I'm surprized they arent using the Quebec model of who gets to attend an English school in Quebec as a model for who attends a French school in White Horse. Obviously in Quebec the government is in full control of the issue, solution in this case If you did the majority of your schooling in french then you get the required government issued eligibility certificate to send your kid to French school in White Horse.
Some interesting reading=
http://en.wikipedia.org/wiki/Franco-Yukonnais
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Old 05-01-2015, 04:37 AM
 
Location: Gatineau, Québec
21,961 posts, read 27,397,138 times
Reputation: 8613
Quote:
Originally Posted by n3wt View Post
So previous to returning to Ontario I lived in Whitehorse, Yukon for two years.

As you may (or may not) be aware, Whitehorse has a large and rapidly expanding francophone minority. As far as I'm aware (and correct me if I'm wrong) there is nowhere else in the country that is currently dealing with the integration of new francophone immigrants on the same scale. (relative to population size.)

As I still keep up with the community, I've been able to see that they're dealing with a new problem. The current French school is no longer adequate and a new larger school is required. So far a pretty simple problem, and the board has the funding to build a new school.

At issue seems to be the following three problems :

1. The new school is to be located in Riverdale, a community served by only a single bridge that is already a traffic nightmare.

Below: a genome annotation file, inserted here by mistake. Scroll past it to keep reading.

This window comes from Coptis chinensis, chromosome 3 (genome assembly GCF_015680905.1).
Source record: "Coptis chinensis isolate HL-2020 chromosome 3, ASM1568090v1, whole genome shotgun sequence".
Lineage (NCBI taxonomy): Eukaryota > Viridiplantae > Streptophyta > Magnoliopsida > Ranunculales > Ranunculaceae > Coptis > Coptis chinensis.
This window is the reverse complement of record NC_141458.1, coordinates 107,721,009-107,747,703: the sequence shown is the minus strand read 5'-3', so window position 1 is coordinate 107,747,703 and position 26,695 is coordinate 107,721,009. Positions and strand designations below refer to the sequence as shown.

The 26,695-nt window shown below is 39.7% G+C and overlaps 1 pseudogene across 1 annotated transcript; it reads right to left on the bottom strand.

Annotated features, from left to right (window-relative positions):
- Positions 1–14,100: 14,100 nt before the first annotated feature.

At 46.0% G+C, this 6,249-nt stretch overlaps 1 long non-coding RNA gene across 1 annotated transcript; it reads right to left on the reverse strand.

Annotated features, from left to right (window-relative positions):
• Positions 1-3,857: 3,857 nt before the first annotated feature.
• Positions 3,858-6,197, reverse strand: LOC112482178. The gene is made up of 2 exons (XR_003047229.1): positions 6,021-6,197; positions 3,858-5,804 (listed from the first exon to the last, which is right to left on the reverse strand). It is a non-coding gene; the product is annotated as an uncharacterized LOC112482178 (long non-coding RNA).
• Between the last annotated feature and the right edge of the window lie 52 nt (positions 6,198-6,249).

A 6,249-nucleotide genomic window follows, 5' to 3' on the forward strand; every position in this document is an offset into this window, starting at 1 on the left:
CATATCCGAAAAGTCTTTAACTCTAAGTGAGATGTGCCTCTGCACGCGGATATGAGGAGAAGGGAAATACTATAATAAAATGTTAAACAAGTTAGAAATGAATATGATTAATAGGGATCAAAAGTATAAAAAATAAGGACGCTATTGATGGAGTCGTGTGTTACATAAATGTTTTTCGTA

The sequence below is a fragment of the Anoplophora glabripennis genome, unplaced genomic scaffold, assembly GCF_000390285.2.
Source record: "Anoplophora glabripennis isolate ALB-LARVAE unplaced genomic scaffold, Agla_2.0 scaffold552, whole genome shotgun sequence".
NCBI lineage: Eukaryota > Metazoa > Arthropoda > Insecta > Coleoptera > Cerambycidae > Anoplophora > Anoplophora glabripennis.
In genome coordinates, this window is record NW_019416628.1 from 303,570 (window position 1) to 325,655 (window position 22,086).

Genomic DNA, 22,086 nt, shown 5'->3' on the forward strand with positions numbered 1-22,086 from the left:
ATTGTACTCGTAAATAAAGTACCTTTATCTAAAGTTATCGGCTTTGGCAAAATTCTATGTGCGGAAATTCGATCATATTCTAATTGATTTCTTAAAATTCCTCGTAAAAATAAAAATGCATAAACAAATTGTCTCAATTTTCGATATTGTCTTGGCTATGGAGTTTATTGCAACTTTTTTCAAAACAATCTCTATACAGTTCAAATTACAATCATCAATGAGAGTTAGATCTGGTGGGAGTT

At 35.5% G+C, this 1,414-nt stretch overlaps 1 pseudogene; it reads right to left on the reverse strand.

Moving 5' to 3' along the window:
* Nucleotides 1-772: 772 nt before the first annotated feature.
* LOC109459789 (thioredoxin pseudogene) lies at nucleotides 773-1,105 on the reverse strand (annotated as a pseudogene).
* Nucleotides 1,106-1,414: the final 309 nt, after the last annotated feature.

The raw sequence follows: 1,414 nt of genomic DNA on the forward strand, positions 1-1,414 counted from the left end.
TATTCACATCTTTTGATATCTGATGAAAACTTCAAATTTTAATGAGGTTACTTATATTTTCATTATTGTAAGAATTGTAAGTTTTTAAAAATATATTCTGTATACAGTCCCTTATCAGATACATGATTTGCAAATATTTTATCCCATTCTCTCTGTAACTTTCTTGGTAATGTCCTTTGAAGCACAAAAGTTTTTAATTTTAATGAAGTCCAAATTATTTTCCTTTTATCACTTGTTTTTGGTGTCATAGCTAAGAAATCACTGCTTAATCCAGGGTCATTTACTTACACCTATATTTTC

This is a legitimate concern, it's hard to imagine such a small community having such serious traffic issues if you've never been there, but that bridge is a terrible bottleneck. However, all of the proposed sites were in Riverdale, so this was going to be an issue regardless of the site chosen.

2. Whitehorse's current Skate Park will have to be demolished to build the new school.

This might seem like an insignificant point but it's actually a significant concern in the youth community. Young people are afraid that if the skate park is demolished a new one will never be built, and honestly, they're probably right about that.

3. Why do the French people need a new school? If they live here now why don't they want to learn English? If I decided to move to Quebec I'd expect to have to learn French. (seriously)

I'm loathe to link to the Facebook Group from which I'm getting most of this commentary but this seems to be the main issue. The first two issues seem to be getting equal weight but... it seems to me that the first two issues are pretty minor and that many of the people bringing up those issues really mean this one.
Anyone who has been to Whitehorse or looked at it on Google Earth knows the location and space issue is a bit of a joke...
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Old 05-01-2015, 04:45 AM
 
Location: Gatineau, Québec
21,961 posts, read 27,397,138 times
Reputation: 8613
Quote:
Originally Posted by jambo101 View Post